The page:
The problem is, that kind of thinking makes a mockery of the cross. Jesus didn’t die a brutal death to show us we were to forgive people up to a certain point. He showed us we have to be willing to go all the way to the extremes if necessary. That the road to redemption and restoration has to go through what Tim Keller calls “a form of costly suffering.”
For me, that’s where any notion of “just war” or “redemptive violence” falls apart. If God wanted us to fight back, the Passion of Jesus would have looked much different. His instructions to Israel in Babylon would have been more like, “lay low, bide your time, wait for the right moment, then strike.” But instead he tells us to pray for our enemies. To seek their prosperity.
I realize that goes against everything we’ve ever believed about justice. But Jesus died to make the point that God’s justice is always about mercy. And he rose again to prove it.
Look at what else God instructs Jeremiah to tell Israel in that passage. It’s kind of hiding in there, sneaking around, easy to miss. Speaking in regard to false prophets and “diviners,” he says:
“Do not listen to the dreams you encourage them to have” (emphasis mine).
In addition to telling his people to love their enemies, he’s telling them not only not to seek revenge, but not to listen to those who call for revenge. In essence, he’s saying, “Don’t listen to the liars and talking heads that prey on your pain and stir up your emotions. They’re in it for themselves. Not for me.” Sound familiar?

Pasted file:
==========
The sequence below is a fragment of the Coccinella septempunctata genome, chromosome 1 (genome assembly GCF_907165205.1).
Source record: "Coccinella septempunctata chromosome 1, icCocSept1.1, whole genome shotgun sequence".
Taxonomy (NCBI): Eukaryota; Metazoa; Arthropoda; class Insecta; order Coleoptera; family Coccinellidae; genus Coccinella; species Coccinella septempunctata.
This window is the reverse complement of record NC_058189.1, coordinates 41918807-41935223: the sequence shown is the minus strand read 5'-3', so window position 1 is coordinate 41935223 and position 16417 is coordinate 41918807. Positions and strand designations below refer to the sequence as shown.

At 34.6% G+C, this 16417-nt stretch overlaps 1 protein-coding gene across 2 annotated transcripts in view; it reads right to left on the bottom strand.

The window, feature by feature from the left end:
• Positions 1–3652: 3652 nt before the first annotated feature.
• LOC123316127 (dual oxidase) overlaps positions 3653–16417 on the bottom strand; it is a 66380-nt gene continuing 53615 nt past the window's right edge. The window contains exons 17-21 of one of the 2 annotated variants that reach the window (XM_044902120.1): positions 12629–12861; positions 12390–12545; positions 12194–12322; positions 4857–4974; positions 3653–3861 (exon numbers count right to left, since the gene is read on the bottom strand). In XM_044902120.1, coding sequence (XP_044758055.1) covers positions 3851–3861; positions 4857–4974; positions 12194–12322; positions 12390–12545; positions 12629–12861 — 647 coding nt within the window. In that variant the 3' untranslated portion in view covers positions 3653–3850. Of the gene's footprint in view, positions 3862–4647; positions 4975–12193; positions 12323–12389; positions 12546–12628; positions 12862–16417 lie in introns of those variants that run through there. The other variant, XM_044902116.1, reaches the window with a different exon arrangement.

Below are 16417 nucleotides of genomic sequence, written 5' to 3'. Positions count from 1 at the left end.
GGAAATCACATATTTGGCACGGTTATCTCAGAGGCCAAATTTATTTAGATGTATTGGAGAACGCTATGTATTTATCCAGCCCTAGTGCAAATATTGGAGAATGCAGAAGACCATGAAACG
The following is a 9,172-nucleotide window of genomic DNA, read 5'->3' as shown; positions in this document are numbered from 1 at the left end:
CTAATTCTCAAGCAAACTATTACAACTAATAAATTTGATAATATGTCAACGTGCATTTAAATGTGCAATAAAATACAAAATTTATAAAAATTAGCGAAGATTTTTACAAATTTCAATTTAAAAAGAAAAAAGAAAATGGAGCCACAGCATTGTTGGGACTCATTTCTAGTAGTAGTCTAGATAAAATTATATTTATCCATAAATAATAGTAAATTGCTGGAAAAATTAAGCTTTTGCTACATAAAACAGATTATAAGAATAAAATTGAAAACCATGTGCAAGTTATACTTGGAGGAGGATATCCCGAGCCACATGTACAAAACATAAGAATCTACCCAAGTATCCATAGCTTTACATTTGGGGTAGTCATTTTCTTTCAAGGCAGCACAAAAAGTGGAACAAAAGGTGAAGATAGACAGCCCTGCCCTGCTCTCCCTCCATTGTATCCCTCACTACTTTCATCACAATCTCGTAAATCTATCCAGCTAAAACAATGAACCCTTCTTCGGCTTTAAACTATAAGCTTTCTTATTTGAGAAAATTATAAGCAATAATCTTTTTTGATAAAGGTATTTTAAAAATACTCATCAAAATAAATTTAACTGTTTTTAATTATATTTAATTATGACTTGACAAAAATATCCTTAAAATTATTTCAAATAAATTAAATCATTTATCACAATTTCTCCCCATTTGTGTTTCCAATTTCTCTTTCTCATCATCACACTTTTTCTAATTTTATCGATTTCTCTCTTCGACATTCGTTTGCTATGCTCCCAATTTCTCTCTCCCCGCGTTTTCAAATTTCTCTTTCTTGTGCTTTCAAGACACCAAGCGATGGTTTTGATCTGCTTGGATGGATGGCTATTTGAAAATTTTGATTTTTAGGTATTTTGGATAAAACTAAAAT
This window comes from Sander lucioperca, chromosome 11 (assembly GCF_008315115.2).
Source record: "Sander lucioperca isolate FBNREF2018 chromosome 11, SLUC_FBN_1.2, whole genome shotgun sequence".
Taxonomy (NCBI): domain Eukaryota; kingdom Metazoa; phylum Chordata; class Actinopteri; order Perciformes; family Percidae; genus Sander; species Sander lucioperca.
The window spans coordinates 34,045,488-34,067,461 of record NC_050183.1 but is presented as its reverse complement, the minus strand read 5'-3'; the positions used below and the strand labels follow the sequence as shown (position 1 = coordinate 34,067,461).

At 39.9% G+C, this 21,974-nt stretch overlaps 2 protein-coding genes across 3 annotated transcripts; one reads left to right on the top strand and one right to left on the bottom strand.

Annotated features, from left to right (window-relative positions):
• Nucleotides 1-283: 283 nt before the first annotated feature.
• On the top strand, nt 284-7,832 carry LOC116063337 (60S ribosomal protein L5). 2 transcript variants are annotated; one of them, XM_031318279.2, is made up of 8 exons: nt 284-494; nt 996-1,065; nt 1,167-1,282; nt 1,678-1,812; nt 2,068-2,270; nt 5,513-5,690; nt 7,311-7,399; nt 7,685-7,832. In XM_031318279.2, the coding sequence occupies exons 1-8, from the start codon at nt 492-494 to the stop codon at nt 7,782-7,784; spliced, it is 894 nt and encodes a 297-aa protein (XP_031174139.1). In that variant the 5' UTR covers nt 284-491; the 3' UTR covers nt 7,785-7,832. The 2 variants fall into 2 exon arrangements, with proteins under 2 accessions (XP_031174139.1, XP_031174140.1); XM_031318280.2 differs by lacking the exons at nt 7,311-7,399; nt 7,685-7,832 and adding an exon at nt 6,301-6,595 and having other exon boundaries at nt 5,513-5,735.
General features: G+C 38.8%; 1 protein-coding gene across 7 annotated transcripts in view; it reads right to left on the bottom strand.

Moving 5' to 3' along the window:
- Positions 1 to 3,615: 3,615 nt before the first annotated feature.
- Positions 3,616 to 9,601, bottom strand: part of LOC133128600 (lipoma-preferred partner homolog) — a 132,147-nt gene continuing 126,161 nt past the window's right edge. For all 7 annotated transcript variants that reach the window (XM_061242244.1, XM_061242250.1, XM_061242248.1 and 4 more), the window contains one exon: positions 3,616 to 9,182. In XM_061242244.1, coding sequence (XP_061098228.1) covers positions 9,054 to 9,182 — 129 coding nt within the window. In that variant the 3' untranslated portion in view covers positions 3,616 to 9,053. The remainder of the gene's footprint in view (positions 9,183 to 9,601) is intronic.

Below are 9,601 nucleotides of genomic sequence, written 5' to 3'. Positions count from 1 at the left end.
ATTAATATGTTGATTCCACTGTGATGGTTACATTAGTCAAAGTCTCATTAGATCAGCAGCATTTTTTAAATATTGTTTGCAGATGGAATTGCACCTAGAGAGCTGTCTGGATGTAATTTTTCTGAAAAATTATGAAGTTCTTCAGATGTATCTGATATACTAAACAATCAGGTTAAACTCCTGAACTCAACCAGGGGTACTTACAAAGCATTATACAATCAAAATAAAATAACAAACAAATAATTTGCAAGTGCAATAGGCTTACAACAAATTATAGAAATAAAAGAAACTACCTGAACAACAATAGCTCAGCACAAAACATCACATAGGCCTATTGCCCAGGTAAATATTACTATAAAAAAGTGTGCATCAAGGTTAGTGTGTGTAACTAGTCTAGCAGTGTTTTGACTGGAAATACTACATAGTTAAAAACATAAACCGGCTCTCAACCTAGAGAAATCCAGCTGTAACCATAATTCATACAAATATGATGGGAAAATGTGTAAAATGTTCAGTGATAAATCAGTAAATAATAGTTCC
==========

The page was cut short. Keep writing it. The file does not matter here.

The path to true forgiveness is the path to true peace. But it has to go through suffering. It has to go through humbling ourselves, even to the point of lifting up our enemies.
Because that’s where God steps in. That’s where he takes our troubles, our worries and our fears, and turns them into something beautiful. That’s the environment in which his kingdom not only comes to life for us, but flourishes.
But we have to let him do it. Anything short is giving in to what Paul called the “principalities and powers” of this world, the systems and structures that restrain the advancement of God’s kingdom through selfishness, pride, power and greed.
So may we seek forgiveness. Genuine forgiveness. Let us seek the peace and prosperity of our enemies. So we can experience real peace and real prosperity for ourselves.
One thought on “The road to peace runs through the suffering of forgiveness”
Another great post.
My mind also turns to Abraham who prayed to God to have mercy on Sodom (Gen. 18).
I’m also reminded of God’s response to Jonah, when the prophet complained about God’s mercy for Ninevah: “And should I not have concern for the great city of Nineveh, in which there are more than a hundred and twenty thousand people who cannot tell their right hand from their left—and also many animals?”
As you say, it’s not about justice, but about God’s mercy